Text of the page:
Essentially, when it comes to modifying a road car, the mods come under two categories – styling or go faster (even if that means going slower – like braking), there are one or two mods that sit between the two, but that’s the simplest way of breaking them down.
I’ve assumed that you have some mechanical know-how, and the tools to go with that, but I’m not talking about full engine rebuilds, or bare shell restoration work … simple(ish), cheap mods that you can do in your yard or garage – not a race-equipped workshop.
Let’s start with the basics.
Before deciding to mod your car, you should make sure that it’s in good working order. A regular service should take care of regular issues – new sparking plugs, filters, oil, maybe some HT leads … you may as well start with what the factory intended from new. Same for the chassis – ensure that your shocks aren’t leaking, brake pads & discs are usable, tires are within safe limits.
You should also consider mileage – if you’re looking at introducing lots more power, a 150,000 mile beater is only going to wear out faster. And one final point – while you make sink some serious money in mods into your car, if you’re intending on selling it soon after, you won’t get your money back, and you may even find it harder to sell.
So your car is mechanically OK, you’re ready to get busy …
And that’s a great place to start – a performance air filter. There are a number of well-known brands producing them, perhaps the most popular is K&N, and although they’re at the higher end of the price range, they can be cleaned and reused time and again.
Fitting a typical air filter usually requires little to no tools, maybe the odd screw or Torx driver – unclip the filter housing and swap the filters over, it really is that simple. You can expect gains of anywhere between 3 – 5 horsepower, although I’ve seen some anomalies where the vehicle finds 10+ bhp.
Of course, some cars have their filters buried under the front fender, behind the headlight or what have you. If you’re not sure of the location, either a quick internet search or call to a dealer will help.
This is slightly tricky – performance oils can be a good thing, but they can also ruin your engine. If your engine has run on mineral or semi-synthetic all of it’s life, and is high mileage, then doing an oil change for something like Mobil 1 will ‘glaze’ the bores – meaning that the oil will just work its way passed the piston rings and burn in the cylinder, leaving you smoking like a coal fire.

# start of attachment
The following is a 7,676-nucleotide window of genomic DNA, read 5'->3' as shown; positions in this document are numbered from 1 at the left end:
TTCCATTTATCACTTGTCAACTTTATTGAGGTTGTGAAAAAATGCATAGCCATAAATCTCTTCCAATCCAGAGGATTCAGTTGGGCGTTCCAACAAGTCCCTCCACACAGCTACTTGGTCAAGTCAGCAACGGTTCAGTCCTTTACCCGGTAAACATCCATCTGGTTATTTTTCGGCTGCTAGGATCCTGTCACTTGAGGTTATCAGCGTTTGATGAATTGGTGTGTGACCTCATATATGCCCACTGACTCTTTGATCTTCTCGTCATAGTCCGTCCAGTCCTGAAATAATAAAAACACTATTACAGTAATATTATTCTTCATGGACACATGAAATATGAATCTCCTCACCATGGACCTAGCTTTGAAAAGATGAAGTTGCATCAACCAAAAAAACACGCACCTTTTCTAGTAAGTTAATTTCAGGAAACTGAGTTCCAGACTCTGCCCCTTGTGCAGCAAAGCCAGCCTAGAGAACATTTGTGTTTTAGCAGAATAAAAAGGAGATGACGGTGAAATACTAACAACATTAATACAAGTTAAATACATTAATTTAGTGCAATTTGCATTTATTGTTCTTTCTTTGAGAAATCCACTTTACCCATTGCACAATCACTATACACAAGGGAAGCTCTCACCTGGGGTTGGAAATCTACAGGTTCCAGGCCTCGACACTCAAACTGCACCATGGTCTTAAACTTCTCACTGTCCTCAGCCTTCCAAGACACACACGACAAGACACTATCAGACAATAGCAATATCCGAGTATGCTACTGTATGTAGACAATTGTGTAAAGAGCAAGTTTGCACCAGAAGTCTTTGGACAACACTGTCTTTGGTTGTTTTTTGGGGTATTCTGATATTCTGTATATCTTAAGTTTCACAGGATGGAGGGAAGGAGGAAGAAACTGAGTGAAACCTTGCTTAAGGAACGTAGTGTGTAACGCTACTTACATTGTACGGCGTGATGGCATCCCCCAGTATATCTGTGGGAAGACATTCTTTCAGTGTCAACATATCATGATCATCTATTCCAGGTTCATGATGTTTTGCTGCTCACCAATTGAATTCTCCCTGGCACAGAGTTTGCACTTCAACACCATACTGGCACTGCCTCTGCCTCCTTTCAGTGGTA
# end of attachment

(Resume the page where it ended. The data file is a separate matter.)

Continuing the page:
For what it’s worth, unless your working with a fresh engine, I’d stick to the manufacturers stated preference, although it may be possible to find a performance variant of that.
The cooler you can get air going in to the motor, the more power you can make. Depending on the car (mainly the popularity with aftermarket tuners), it may be possible to buy an off-the-shelf solution to cooling the air – something that moves the intake box away from the heat of the engine, or an insulation kit to reflect the heat.
Getting slightly more technical, it’s possible to buy thermal insulation plates that fit between the engine plenum and intake manifold, this does of course require the very top of the engine to be stripped off. Typical gains are around 5 hp.
If there’s no regular kit, or you can’t find a thermal spacer, then try wrapping the intake box with a reflective insulating material.
Gadgets, Gizmos, Gimmicks and Trash
In my thirty or so years in automotive engineering, I’ve seen everything from a ‘fan’ that fits inside the intake pipe, right through to chemistry-defying additives and electronic thingamejigs that are sold under the pretense of either improving fuel economy, or improving power.
It’s true that manufacturers need to tune their fuel-injection system to cater for a hundred different markets or events, that they need to err on the side of caution rather than horsepower, and that today’s cars in particular are super tight on emissions. But … to make a gain from that artificially imposed restriction takes more than adding an extra resistor to the air-temperature sender, or giving the air a bit more ‘swirl’ – it can only really be done with changing the tuned state of the car, most commonly done through agents that can remap the engine, or by purchasing a performance ECU (Electronic Control Unit) that can be fitted at home.